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Uighur men in a forced labor camp.

Group pleads with Biden to stop Chinese genocide against Uyghur minority

A Uyghur group protesting Chinese treatment of minority religious populations is calling on President Joe Biden to act upon the Trump administration’s “genocide” designation against China.  The East Turkistan National Awakening Movement is urging Biden to introduce a declaration at the UN Security Council and prosecute China’s diplomats in the U.S.

Uyghurs, or Uighurs, are an ancient ethnic minority in western China with studies showing a 50 percent DNA connection to Europeans. In recent years, China’s communist regime ramped up its war against religious minorities targeting both Muslims and Christians. During four years in office, the Trump administration was emphatic in its support of these Chinese minorities.

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As Secretary of State Mike Pompeo left office on Jan. 19, 2021, he stated that the Chinese Communist Party was guilty of “arbitrary imprisonment or other severe deprivation of physical liberty of more than one million civilians, forced sterilization, torture of a large number of those arbitrarily detained, forced labor, and the imposition of draconian restrictions on freedom of religion or belief, freedom of expression, and freedom of movement.” The administration then officially called it genocide–a marker that sets it apart as a well-organized and systemic elimination of a people’s group.

The demand comes as numerous Uyghur women have been interviewed on Western media reporting torture, systematic rape, and sexual abuse in China’s secretive system of internment camps in the Xinjiang region.

Since 2018, the East Turkistan National Awakening Movement has been actively campaigning for the U.S. and other countries to designate China’s atrocities against Uyghurs and other Turkic peoples as genocide.

Twenty-four years ago, in February 1997, hundreds of largely Uyghur Muslim residents gathered in the town of Ghulja in the Ili district in Chinese-occupied East Turkistan to peacefully protest the recent execution of 30 Uyghur activists by the ruling Chinese Communist Party (CCP) and the continued restrictions against their traditional way of life.

On the morning of Feb. 5, as peaceful marches continued, armed Chinese security officials descended on Ghulja, arresting thousands of peaceful civilians, subjecting them to humiliating mistreatment; many were disfigured or lost limbs due to frostbite, others lost their lives.

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Protests and riots followed, which were met with a brutal crackdown by Chinese authorities. Reports from the region claim hundreds of Uyghurs lost their lives in the ensuing violence.

chinese Uyghur

The violence and deprivations against the Uyghurs have continued over the years, reaching a climax in 2014. The BBC reports that human rights groups say China’s communist regime’s policy comes from President Xi Jinping.  After a terror attack in 2014, Xi visited Xinjiang.  According to documents leaked to the New York Times, he directed local officials to respond with “absolutely no mercy.”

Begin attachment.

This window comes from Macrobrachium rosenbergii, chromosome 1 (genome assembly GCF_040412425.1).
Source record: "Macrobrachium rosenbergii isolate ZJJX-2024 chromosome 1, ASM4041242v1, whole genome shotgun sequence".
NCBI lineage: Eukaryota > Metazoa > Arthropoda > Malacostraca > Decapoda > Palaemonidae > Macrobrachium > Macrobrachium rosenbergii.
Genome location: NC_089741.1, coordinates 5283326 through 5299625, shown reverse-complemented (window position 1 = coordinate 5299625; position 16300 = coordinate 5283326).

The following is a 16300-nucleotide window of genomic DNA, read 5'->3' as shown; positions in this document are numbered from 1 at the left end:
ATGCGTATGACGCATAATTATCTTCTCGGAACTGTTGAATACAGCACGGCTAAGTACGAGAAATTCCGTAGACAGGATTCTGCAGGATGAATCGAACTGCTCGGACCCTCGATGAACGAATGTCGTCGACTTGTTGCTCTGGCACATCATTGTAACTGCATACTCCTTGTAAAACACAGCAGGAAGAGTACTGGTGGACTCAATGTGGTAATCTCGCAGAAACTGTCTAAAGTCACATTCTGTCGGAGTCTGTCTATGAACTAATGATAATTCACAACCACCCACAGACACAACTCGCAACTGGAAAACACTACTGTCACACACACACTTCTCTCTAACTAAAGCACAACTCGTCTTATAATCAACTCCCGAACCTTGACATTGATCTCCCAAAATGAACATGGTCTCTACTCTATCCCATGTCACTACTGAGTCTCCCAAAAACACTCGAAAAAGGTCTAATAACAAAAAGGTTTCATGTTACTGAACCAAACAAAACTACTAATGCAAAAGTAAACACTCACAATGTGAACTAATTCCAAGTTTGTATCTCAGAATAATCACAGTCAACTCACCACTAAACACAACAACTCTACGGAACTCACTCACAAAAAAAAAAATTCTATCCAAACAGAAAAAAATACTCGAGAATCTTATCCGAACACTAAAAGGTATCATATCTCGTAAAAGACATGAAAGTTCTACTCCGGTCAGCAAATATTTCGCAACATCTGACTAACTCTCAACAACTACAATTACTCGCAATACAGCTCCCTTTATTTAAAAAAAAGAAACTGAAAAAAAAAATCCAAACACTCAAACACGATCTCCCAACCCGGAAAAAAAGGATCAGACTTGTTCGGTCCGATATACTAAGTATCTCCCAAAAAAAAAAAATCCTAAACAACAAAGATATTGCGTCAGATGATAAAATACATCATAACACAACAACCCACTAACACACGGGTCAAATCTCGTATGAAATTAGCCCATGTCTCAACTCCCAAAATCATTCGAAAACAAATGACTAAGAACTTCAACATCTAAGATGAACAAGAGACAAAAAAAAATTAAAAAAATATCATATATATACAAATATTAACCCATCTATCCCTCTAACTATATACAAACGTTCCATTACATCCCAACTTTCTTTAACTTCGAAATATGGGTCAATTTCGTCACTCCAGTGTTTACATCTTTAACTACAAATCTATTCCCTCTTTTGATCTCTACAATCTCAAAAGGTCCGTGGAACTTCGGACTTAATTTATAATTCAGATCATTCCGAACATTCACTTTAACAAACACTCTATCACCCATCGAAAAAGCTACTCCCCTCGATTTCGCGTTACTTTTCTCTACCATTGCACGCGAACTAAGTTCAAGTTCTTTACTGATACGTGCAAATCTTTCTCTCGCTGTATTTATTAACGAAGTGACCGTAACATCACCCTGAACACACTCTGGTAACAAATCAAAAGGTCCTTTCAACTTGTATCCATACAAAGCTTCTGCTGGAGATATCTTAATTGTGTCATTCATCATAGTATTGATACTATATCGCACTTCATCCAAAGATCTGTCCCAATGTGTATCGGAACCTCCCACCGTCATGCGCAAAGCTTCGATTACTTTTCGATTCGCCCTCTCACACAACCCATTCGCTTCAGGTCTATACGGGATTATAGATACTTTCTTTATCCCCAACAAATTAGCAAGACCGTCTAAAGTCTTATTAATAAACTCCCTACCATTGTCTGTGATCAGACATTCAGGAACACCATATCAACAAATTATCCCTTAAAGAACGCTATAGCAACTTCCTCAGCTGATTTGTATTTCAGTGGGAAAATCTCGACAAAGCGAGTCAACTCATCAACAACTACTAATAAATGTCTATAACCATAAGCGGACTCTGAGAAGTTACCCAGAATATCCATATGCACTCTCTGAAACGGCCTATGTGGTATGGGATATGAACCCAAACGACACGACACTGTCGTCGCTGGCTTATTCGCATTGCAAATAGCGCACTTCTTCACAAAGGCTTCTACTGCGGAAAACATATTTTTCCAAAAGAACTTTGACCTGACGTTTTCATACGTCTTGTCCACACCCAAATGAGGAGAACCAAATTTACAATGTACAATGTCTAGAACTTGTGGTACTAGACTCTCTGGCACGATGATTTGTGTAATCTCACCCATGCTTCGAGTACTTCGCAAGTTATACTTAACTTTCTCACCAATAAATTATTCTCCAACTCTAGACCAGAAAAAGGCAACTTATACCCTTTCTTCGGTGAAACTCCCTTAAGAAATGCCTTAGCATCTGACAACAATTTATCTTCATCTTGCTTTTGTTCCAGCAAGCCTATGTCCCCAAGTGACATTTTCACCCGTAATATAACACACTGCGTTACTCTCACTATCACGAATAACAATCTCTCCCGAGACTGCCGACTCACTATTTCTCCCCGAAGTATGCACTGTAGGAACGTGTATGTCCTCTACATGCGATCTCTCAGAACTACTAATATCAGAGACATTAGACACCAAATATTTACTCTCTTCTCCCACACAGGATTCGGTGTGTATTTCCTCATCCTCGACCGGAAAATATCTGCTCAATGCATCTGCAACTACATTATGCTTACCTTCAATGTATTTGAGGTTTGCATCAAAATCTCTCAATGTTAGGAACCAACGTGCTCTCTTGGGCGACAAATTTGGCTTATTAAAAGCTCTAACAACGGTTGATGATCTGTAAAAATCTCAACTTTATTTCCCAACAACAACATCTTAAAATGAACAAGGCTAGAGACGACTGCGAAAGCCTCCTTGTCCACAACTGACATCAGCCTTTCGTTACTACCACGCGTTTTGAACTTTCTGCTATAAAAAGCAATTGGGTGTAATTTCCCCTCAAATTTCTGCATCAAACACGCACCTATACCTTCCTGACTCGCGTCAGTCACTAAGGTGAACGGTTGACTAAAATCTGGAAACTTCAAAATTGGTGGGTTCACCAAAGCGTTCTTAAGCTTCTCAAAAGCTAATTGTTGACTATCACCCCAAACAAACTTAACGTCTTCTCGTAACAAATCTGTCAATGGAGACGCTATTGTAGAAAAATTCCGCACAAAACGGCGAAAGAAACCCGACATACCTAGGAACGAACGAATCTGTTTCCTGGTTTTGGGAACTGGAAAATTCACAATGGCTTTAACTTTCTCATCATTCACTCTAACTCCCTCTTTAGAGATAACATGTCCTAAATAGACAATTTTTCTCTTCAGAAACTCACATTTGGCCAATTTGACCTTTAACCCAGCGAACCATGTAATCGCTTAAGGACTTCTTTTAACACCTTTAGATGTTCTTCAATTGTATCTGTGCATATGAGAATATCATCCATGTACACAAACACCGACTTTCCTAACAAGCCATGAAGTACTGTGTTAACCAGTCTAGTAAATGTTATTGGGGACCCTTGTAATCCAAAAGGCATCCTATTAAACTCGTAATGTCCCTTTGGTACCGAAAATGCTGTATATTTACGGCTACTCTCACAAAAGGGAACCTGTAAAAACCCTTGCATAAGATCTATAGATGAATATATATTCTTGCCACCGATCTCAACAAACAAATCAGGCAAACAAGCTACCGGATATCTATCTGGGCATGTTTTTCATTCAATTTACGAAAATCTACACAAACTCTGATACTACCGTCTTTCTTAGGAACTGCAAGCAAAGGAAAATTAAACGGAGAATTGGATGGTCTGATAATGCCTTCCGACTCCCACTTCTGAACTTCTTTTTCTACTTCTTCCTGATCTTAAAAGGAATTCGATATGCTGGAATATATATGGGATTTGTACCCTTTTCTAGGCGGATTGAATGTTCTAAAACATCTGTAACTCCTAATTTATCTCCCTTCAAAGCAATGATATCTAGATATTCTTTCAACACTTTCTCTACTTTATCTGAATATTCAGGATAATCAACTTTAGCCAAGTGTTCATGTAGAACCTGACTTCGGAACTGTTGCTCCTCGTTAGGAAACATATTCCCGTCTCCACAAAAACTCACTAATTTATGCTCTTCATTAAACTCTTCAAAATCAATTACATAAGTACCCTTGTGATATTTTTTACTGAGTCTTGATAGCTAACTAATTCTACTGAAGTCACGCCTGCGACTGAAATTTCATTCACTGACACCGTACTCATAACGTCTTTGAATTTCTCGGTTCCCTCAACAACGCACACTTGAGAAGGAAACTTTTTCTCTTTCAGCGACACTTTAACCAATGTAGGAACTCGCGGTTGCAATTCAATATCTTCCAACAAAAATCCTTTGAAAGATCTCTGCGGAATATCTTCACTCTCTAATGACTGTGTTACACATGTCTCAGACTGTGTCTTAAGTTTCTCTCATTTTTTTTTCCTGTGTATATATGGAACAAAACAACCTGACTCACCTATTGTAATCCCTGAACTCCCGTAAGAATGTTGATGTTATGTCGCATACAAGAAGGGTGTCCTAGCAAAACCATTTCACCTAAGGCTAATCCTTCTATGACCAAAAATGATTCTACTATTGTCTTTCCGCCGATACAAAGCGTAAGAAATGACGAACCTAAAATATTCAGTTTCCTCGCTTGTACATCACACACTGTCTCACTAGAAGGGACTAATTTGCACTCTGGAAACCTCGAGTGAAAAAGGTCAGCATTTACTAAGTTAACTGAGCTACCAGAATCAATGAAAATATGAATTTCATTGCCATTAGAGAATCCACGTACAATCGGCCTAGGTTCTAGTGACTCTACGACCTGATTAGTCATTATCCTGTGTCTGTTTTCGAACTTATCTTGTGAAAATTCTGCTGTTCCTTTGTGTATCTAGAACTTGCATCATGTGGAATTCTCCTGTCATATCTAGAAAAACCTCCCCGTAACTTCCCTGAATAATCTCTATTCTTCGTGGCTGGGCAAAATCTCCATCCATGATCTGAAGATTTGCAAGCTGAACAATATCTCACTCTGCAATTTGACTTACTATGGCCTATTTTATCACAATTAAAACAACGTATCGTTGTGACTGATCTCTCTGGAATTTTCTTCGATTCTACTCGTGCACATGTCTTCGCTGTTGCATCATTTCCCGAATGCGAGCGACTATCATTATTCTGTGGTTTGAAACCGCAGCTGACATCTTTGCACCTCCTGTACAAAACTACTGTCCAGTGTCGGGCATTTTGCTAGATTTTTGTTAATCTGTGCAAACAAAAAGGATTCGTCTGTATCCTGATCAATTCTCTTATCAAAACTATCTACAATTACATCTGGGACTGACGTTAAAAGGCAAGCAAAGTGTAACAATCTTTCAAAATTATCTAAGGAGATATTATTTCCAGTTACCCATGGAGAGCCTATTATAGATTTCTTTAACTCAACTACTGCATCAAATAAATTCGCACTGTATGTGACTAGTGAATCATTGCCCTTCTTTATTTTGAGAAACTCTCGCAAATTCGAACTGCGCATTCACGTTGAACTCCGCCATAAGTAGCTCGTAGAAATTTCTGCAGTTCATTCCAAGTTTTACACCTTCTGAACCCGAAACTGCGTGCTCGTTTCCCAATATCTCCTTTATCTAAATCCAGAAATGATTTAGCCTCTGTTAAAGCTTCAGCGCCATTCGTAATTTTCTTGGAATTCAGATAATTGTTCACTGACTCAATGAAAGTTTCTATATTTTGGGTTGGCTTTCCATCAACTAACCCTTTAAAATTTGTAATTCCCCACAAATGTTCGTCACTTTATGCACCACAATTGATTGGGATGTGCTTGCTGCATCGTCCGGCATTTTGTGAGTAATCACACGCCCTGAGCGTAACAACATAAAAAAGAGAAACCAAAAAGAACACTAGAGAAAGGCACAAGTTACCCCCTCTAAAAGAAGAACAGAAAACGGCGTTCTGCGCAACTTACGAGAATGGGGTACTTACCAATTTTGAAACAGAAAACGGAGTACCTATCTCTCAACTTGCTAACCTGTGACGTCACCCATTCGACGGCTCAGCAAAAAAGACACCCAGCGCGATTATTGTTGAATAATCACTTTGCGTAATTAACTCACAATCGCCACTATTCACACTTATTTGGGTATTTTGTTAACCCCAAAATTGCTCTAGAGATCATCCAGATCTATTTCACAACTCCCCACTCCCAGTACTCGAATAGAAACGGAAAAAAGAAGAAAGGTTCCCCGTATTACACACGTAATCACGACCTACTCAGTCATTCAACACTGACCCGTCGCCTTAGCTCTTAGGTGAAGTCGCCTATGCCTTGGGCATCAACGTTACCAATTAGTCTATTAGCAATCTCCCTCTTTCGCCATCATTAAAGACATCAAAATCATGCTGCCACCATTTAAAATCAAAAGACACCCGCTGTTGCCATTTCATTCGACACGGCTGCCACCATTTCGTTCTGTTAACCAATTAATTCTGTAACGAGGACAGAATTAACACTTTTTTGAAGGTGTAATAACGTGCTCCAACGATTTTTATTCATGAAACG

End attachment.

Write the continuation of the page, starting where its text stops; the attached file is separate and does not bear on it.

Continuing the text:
Responding to the Trump administration and Pompeo, Xu Guixiang, a spokesperson for Xinjiang’s Communist Party said on Feb. 1, “Why is he putting on such a show, such a farce, telling the lie of the century?” Xu said. “He wants to plant land mines and set up obstacles to dialogue with the next U.S. administration.”

Newly confirmed Secretary of State Antony Blinken also has publicly expressed his agreement with the Trump administration’s determination that China’s treatment of its Uyghur and Turkic peoples was genocide.

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One woman, a former detainee in one of the camps for 18 months, told the BBC that Chinese men would pay money to have their pick of the prettiest young inmates. She was forced to strip Uighur women naked and handcuff them, before leaving them alone with Chinese men.

Asked if there was a system of organized rape, she said: “Yes, rape.”

“They’re forcing Uyghurs and others to denounce their religious practices and they’ve been forcing Uyghurs to go through or adopt a non-traditional, non-religious way of life which is much more common for the ruling Hun Chinese people,” said Nury Turkel, a commissioner with the US Commission for International Religious Freedom (USCIRF).

Religious freedom advocates say the plight of Uyghur Muslims in China is something that should concern all people of faith.

“Since the crisis came to surface, we’ve been receiving an enormous amount of support from the Christian communities, Jewish communities; but what is lacking is the other faith groups. They also should speak out. No one should be persecuted for their religious practices. It’s a God-given right. People should be able to practice and it’s a matter of privacy and government should have no business in people’s privacy when they’re worshipping and when they’re praying,” concludes Turkel.

–Dwight Widaman and CBN